theophylline levels, the dose of theophylline should be reduced while the
patient is receiving concomitant erythromycin therapy. There have been
published reports suggesting when oral erythromycin is given concurrently
with theophylline there is a significant decrease in erythromycin serum
concentrations. This decrease could result in sub-therapeutic concentrations of
There have been post-marketing reports of colchicine toxicity with
concomitant use of erythromycin and colchicine.
Hypotension, bradyarrhythmias and lactic acidosis have been observed in
patients receiving concurrent verapamil, a calcium channel blocker.
Cimetidine may inhibit the metabolism of erythromycin which may lead to an
increased plasma concentration.
Erythromycin has been reported to decrease the clearance of zopiclone and
thus may increase the pharmacodynamic effects of this drug.

Pregnancy and lactation
There are no adequate and well-controlled studies in pregnant women. However,
observational studies in humans have reported cardiovascular malformations after
exposure to medicinal products containing erythromycin during early pregnancy.

Erythromycin has been reported to cross the placental barrier in humans, but foetal
plasma levels are generally low.
There have been reports that maternal macrolide antibiotics exposure within 7 weeks
of delivery may be associated with a higher risk of infantile hypertrophic pyloric
stenosis (IHPS).
Erythromycin can be excreted into breast-milk. Caution should be exercised when
administering erythromycin to lactating mothers due reports of infantile hypertrophic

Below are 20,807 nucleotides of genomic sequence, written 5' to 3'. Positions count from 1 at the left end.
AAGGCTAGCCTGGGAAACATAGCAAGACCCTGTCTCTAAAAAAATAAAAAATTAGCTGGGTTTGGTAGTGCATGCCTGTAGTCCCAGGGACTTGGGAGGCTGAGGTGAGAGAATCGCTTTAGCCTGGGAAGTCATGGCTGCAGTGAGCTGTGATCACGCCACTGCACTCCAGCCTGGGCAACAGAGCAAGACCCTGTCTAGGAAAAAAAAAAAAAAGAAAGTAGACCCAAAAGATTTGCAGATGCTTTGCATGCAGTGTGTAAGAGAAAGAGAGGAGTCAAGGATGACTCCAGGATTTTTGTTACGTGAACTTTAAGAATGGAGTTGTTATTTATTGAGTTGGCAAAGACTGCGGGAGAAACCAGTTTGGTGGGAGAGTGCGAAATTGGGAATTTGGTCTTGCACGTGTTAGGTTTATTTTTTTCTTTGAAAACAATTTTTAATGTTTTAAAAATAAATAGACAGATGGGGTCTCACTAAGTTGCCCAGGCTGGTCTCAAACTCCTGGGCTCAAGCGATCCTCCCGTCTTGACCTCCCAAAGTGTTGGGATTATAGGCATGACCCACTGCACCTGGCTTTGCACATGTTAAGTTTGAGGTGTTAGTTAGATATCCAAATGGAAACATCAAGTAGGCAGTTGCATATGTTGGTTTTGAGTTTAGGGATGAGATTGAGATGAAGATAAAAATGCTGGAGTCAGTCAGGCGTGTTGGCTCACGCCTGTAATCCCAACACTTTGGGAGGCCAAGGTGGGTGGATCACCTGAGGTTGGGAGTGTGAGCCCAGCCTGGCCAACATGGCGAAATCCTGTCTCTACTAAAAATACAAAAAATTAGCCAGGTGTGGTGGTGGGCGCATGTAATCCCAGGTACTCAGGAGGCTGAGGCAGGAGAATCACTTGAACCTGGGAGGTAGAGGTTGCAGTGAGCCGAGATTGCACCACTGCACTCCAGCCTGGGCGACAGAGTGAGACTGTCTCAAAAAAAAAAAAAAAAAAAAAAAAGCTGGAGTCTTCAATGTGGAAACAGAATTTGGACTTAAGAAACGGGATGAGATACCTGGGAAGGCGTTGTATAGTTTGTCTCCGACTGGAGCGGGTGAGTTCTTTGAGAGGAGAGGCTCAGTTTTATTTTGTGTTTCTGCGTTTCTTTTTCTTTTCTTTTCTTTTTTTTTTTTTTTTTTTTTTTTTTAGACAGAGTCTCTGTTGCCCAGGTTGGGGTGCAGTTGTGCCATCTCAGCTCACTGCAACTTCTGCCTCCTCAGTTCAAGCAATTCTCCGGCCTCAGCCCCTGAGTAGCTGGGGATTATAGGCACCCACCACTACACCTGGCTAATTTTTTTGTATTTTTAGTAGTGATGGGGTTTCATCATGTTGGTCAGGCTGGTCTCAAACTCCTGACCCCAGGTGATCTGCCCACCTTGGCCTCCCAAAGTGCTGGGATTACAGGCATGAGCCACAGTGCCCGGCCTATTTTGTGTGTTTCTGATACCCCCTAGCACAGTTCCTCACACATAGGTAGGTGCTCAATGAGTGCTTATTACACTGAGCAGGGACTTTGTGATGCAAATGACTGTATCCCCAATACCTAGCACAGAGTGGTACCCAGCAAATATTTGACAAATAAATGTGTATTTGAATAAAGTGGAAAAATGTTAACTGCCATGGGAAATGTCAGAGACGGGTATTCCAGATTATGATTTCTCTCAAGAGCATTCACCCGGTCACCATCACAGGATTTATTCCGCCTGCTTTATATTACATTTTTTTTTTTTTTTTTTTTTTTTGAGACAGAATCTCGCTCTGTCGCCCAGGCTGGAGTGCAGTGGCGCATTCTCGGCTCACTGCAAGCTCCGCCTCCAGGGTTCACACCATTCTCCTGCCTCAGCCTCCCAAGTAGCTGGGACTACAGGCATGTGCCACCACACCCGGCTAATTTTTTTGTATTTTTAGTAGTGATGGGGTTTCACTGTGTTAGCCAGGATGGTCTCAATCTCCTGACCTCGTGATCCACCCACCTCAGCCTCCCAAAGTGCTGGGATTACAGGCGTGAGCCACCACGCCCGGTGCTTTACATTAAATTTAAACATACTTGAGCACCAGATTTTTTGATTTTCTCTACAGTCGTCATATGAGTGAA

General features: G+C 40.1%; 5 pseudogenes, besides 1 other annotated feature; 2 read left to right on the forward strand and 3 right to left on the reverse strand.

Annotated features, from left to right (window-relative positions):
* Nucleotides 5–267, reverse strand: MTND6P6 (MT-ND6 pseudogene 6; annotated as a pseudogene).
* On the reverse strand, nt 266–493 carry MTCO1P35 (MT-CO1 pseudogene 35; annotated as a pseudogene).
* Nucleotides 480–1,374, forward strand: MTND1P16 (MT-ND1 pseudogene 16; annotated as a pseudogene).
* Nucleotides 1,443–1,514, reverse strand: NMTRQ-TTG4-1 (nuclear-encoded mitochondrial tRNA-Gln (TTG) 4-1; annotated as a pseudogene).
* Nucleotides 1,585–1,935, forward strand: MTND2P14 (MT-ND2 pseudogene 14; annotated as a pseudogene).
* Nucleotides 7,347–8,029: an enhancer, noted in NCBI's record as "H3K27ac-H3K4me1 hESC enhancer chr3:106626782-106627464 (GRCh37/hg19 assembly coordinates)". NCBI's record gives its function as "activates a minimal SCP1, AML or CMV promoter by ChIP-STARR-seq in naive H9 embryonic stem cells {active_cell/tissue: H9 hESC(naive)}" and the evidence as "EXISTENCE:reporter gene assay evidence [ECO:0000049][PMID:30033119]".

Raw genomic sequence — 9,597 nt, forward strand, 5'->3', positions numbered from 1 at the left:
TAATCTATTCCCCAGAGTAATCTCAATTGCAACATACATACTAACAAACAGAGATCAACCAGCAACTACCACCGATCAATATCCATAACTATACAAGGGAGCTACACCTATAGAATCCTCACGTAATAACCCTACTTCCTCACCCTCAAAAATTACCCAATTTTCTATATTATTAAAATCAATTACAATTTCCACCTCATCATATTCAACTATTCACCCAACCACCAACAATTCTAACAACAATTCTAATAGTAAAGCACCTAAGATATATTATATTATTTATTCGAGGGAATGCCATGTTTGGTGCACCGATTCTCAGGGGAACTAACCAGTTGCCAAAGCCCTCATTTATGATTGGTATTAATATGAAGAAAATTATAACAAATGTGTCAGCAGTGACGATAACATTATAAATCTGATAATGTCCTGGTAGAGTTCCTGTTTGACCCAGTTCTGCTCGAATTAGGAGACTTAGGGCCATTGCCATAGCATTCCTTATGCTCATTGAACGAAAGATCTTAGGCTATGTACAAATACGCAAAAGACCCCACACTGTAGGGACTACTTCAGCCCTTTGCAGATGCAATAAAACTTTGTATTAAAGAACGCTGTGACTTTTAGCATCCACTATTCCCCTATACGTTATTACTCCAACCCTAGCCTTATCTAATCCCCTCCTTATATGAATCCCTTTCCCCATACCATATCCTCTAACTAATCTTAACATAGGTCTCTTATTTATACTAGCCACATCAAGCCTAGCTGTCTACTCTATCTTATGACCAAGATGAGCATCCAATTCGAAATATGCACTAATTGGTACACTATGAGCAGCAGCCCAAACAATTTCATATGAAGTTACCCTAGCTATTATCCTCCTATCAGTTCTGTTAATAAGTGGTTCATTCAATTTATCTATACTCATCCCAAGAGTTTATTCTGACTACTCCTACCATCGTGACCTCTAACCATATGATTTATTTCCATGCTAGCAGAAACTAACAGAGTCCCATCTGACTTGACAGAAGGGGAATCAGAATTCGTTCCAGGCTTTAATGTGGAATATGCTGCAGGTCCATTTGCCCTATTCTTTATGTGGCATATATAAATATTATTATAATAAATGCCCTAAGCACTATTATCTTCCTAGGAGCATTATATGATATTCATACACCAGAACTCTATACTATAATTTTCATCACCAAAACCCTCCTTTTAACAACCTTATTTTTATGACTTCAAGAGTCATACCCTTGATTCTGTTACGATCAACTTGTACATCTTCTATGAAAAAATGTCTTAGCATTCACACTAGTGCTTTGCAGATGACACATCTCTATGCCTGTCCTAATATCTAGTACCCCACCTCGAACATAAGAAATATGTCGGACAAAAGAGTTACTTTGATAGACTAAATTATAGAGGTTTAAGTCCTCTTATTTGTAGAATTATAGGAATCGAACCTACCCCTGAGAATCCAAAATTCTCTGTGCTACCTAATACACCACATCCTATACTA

pyloric stenosis in breast-fed infants.


Effects on ability to drive and use machines
None reported

4.8 Undesirable effects
Blood and lymphatic system disorders:
Cardiac disorders
QTc interval prolongation, torsades de pointes, palpitations, and cardiac rhythm
disorders including ventricular tachyarrhythmias.
Ear and labyrinth disorders
Deafness, tinnitus
There have been isolated reports of reversible hearing loss occurring chiefly in patients
with renal insufficiency or high doses.
Gastrointestinal disorders
The most frequent side effects of oral erythromycin preparations are gastrointestinal and
are dose-related. The following have been reported:
upper abdominal discomfort, nausea, vomiting, diarrhoea, pancreatitis, anorexia, infantile
hypertrophic pyloric stenosis.
Pseudomembranous colitis has been rarely reported in association with erythromycin
therapy (see section 4.4).
General disorders and administration site conditions
Chest pain, fever, malaise.
Hepatobiliary disorders
Cholestatic hepatitis, jaundice, hepatic disfunction, hepatomegaly, hepatic failure,
hepatocellular hepatitis (see section 4.4).
Immune system disorders
Allergic reactions ranging from urticaria and mild skin eruptions to anaphylaxis have

Increased liver enzyme values.
Nervous system disorders
There have been isolated reports of transient central nervous system side effects
including confusion, seizures and vertigo; however, a cause and effect relationship has
not been established.
Psychiatric disorders
Eye disorders
Mitochondrial Optic Neuropathy
Renal and urinary disorders